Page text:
If you’re a dog owner, you know that your faithful companion’s instinct is to protect their turf at all times. Keeping intruders off your property is your dog’s top priority. But what happens when your dog faces a skunk and gets caught in its stinky crossfire? This is a situation that is best dealt with immediately, as it is not as easy to treat once it has set in. Follow these tips first if your dog or pet has been sprayed by a skunk.
- Use rubber gloves. Protect your hands with latex or rubber gloves before handling your pet after a skunk spray. You do not want to accidentally transmit the spray to your eyes, causing severe irritation.
- Investigate for any wounds. It’s possible your pet got into a physical altercation with the skunk. Look over your pet for any bites or scratches. Although spraying is the skunk’s primary defense, they have been known to use their teeth and claws when attacked.
- Contact the veterinarian if necessary. If you find any wounds or notice redness or discharge in the eyes, contact a professional immediately before administering any homemade remedy. In addition to the potential for inducing vomiting and drooling, there also exists the rare possibility of developing anemia, more so in the Japanese breeds. And if you have not seen the offending animal itself to determine its condition and the possibility of it carrying rabies, you might want to have this ruled out professionally as well.
Common Misconceptions About Removing Skunk Smell
A common theory is that tomato juice or tomato soup baths remove skunk odor from humans and pets. The truth, however, is that tomato juice or soup simply masks the smell of skunk spray. It doesn’t actually remove its presence entirely. Skunk spray leaves an oily substance on the victim, which can be just as tough to remove as the smell itself. Tomato juice does a good job at diminishing the oils, but you’ll still have remnants of both the stench and the texture.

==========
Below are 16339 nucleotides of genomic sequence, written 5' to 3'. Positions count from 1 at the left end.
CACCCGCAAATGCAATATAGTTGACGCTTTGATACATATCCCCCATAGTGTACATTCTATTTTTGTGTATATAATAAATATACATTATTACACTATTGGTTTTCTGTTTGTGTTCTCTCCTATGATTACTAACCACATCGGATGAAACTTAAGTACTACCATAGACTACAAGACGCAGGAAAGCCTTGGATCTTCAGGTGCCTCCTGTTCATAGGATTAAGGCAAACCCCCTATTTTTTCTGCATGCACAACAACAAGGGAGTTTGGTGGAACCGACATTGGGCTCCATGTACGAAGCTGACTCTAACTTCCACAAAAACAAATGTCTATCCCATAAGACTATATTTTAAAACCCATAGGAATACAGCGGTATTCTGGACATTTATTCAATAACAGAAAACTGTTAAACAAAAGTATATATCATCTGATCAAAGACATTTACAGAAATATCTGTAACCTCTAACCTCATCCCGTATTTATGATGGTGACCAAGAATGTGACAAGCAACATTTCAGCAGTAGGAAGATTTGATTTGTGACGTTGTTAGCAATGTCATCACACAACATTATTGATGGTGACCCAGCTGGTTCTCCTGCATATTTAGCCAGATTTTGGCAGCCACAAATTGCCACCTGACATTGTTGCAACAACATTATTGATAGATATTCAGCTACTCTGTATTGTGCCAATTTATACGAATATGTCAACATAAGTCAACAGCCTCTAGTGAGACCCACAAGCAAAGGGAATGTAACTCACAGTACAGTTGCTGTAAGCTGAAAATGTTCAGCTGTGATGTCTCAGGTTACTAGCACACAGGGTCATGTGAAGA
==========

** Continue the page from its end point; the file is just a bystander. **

Steps for Getting Rid of Skunk Smell on Pets
Using common household products, you can concoct a skunk-smell removal mixture to restore your pet back to normal. Ultimately, you not only want to remove the smell, but you want to clean your pet as well by removing the skunk spray’s oily residue. Here are the steps to follow for getting rid of skunk smell on your dog, or pets in general.
- You will need to combine the following ingredients together in a container:
- 1 quart of hydrogen peroxide
- ¼ cup of baking soda
- 2 teaspoons of liquid dish detergent
- Note: You can modify the portions or add water depending on the size of your pet and how badly they were sprayed. Upon mixing, the solution will begin to fizz up because you’ve created a chemical reaction. You’ll want to use this mixture immediately for maximum potency.
- Take your pet outdoors or put him or her in the bathtub. Begin washing your pet liberally with the mixture. Be sure to rub it in and let it lather up. Scrub the coat firmly and down to the skin to ensure that the cleaning solution gets all the way through.
- Note: If you’re concerned about the mixture harming your pet, you can place cotton balls in their ears so that the mixture doesn’t impact them. Likewise, you can protect their eyes from the solution by adding a small drop of mineral oil or eye lubricant to each eye to prevent stinging.
- Let the mixture permeate on your pet’s coat for 5 minutes — or longer if you still detect a strong skunk odor.
- Rinse your pet thoroughly with lukewarm water. If the smell persists, you can scrub them with the mixture as many times as needed until the odor is fully eliminated.
- Discard any remaining mixture, as you cannot save it for later use.
Being sprayed by a skunk can be traumatic for your pet, so be sure to keep them calm and give them plenty of love (and treats) once you’re done removing the smell.
Prevention Is Even Better
Try to avoid this unpleasant occurrence altogether by using a reliable skunk repellent on your property. Save your pet — and yourself — a lot of grief with this one simple preventive step. For more great tips, check out our Facebook page, or subscribe to our eNewsletter.